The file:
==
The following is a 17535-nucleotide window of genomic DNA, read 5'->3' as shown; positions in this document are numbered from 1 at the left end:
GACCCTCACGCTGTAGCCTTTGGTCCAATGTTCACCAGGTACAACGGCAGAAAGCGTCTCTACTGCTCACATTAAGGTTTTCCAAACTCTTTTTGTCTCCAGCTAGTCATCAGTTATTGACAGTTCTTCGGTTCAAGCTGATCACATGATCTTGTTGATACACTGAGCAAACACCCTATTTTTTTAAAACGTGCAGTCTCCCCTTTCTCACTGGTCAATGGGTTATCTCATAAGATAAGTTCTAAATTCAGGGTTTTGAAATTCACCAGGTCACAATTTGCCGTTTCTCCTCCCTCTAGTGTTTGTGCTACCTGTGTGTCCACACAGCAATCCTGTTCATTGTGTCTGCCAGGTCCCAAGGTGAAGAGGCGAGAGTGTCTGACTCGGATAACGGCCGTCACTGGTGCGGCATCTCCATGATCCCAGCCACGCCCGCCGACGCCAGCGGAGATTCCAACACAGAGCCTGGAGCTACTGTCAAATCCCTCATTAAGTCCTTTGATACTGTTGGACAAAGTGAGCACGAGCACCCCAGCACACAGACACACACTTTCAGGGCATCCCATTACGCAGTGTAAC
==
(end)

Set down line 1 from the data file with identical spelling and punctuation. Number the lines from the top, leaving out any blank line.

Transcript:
The following is a 17535-nucleotide window of genomic DNA, read 5'->3' as shown; positions in this document are numbered from 1 at the left end: